Director: Sam Mendes
Writer: Neal Purvis, Robert Wade, and John Logan
Stars: Daniel Craig, Javier Bardem, Judi Dench, and Ben Whishaw
We begin on a mission where James Bond (Daniel Craig) has arrived too late, and a critical hard drive containing the real names and aliases of all undercover N.A.T.O. operatives has been stolen. The cat & mouse chase between Bond and the enemy operative leads across the streets, on the rooftops, and through the markets of Istanbul. We end on top of a moving passenger train where Bond is accidentally shot by his fellow MI-6 agent Eve (Naomie Harris) under orders from M (Judi Dench) and plummets to a river below. Cut-to opening song and credits.
With Bond presumed dead, MI-6 intelligence compromised, and a new administration in power, M finds herself under pressure from her new superior, Gareth Mallory (Ralph Fiennes), to resign; she refuses. In route to MI-6 headquarters she discovers the stolen hard drive is being accessed and orders it to be traced. Quickly they determine the hard drive is being remotely accessed from her own computer. But before M reaches headquarters a gas explosion compromises the building.
Under threat by an unknown enemy, MI-6 retreats to secondary subterranean offices. Bond, learning of the attack while on some tropical paradise, reports back for duty. Before he is allowed back into active service he must past a number of physical and psychological test; which M states he does. Back in action, he reports to his new “Q”uartermaster (Ben Whishaw) for his assignment and his equipment.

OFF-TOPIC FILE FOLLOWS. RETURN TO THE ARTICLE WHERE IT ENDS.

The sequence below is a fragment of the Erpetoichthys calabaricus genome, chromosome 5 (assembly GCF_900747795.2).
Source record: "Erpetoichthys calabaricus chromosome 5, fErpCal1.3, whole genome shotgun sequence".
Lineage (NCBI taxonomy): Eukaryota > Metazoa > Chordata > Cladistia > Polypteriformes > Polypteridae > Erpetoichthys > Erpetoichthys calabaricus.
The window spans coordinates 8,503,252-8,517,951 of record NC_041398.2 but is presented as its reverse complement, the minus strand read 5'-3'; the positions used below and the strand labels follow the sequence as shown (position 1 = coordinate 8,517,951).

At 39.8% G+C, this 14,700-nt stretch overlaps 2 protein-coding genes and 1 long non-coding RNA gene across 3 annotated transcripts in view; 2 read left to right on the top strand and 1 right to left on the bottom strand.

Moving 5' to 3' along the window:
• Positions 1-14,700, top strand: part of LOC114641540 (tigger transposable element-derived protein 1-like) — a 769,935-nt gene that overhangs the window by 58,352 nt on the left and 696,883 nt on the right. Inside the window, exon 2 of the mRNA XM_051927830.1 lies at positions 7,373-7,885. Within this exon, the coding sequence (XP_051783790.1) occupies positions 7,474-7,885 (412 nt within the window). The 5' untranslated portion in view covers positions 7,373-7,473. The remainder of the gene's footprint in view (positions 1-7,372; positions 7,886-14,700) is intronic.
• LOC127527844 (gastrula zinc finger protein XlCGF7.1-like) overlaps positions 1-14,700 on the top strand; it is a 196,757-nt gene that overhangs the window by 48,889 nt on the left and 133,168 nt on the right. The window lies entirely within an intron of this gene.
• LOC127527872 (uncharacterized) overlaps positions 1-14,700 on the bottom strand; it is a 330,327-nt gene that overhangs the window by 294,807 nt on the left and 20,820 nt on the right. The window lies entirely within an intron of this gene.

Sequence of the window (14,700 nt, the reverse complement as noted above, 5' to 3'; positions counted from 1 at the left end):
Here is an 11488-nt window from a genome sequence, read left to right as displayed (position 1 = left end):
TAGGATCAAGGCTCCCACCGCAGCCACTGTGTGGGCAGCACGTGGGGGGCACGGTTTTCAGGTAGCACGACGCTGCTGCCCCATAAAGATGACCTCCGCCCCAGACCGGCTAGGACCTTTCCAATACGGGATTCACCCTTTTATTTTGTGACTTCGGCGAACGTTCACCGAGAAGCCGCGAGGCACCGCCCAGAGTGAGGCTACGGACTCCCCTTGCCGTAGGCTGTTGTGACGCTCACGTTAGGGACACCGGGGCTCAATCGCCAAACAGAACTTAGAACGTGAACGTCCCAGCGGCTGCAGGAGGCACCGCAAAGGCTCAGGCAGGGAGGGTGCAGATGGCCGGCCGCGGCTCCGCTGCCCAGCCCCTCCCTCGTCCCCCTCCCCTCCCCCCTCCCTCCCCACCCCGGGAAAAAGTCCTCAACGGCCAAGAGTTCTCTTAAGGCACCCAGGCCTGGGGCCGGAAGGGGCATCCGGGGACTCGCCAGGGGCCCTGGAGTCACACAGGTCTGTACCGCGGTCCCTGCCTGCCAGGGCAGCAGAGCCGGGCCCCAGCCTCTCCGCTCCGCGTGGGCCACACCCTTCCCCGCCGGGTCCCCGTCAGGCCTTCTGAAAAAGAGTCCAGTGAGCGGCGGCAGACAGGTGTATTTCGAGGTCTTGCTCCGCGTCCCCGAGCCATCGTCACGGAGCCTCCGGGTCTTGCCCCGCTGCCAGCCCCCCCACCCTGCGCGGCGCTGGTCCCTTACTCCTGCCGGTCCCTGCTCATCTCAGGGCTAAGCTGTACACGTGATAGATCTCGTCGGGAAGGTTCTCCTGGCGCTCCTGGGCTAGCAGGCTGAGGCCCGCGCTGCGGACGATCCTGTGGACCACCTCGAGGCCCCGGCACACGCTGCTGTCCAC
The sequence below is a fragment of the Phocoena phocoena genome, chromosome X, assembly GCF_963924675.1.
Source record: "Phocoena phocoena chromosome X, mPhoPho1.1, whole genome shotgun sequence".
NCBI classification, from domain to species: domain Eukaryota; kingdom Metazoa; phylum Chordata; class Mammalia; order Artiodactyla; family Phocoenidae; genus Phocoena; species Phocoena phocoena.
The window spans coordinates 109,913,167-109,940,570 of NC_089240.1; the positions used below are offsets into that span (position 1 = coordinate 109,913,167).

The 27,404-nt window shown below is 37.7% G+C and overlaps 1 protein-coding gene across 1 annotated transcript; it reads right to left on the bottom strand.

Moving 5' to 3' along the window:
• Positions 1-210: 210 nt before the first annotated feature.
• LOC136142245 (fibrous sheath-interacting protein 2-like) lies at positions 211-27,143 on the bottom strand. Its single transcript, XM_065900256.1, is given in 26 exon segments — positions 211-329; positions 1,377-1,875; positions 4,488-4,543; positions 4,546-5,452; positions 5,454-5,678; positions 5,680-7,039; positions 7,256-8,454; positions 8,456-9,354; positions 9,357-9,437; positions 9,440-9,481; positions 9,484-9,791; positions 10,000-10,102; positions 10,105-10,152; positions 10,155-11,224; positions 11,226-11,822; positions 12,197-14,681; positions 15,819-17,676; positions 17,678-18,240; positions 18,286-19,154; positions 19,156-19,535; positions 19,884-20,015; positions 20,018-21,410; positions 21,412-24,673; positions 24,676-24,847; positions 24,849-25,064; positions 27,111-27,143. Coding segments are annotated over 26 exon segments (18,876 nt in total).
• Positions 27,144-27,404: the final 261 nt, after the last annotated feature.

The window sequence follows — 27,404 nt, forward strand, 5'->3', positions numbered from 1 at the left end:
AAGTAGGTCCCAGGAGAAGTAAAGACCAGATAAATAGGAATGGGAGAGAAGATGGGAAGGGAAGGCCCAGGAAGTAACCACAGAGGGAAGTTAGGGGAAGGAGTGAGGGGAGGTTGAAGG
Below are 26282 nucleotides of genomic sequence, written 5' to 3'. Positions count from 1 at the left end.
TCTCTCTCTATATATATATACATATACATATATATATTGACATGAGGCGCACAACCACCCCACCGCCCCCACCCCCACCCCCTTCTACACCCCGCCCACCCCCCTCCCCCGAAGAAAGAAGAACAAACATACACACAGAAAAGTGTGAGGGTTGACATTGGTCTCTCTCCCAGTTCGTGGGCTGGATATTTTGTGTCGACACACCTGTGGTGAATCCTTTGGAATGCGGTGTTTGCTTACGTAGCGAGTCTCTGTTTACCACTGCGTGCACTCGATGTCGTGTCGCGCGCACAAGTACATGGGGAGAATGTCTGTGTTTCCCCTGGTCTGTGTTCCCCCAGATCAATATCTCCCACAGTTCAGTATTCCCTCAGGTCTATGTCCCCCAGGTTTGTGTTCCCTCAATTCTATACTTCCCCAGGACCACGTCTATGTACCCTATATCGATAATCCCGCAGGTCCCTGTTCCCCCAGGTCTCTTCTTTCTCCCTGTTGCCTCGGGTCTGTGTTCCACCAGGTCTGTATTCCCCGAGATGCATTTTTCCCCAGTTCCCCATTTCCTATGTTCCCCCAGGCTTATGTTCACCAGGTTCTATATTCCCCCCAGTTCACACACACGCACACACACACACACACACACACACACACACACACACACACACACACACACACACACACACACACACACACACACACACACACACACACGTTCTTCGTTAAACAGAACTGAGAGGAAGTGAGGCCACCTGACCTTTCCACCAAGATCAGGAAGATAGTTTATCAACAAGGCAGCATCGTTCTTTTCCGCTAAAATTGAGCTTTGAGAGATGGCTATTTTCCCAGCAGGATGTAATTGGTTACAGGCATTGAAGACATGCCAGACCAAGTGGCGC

This is the first Craig Bond film that feels like a traditional Bond film. The director, Sam Mendes, is obviously a Bond fan and peppers the movie with a number of references to past films. His action set pieces are the best of the series, and are on par with the best of the Bourne films. Mendes also bookends the movie with two vastly different sequences that perfectly illustrate the journey of the characters and the audience. Istanbul is bright, crowded, and full of color occurring during the day. Scotland is damp, grey, and empty ending at night. In the beginning Bond is full of energy and support, at the end he is battered and basically alone.
The story is simple and straightforward, as well as focuses on character development and motivation–probably the only time in Bond film history where all those things come together. You understand where Silva (Javier Bardem), the antagonist, is coming from and what he wants to accomplish. For the first time M’s career decisions are shown to have severe ramifications. Her cold calculating choice in Hong Kong years past resulted in the death of many in the present. Also, you learn more of Bond’s past in Skyfall. Where he came from and what happened to his family. Why M likes him so much.
The story is brought to life with success by the excellent cast, both old and new. Daniel Craig has made Bond his own, and more importantly he has made the character grow from film to film. The Bond of Skyfall is not the same one as Casino Royale; he is more jaded; tired of the business; in need of a reason to go on. Javier Bardem continues to prove that if you need a bad guy with a bad haircut, then he is your man. But whereas his Anton Chigurho of No Country for Old Men is a one-dimensional force of nature, his Silva is nuance and more humane.
The new additions of Naomie Harris, Ralph Fiennes, and Ben Whishaw will also benefit the franchise in years to come. Ben Whishaw in particular stands out as a new Q for a new time; both understanding the power of technology and eventually its limits. He was cheekiley brought down a peg by Silva, but the character was made better for it in the long run.
As a purely Bond film with all the traditions–and baggage–that implies, Skyfall stands as Daniel Craig’s best entry into the franchise.
Grade = A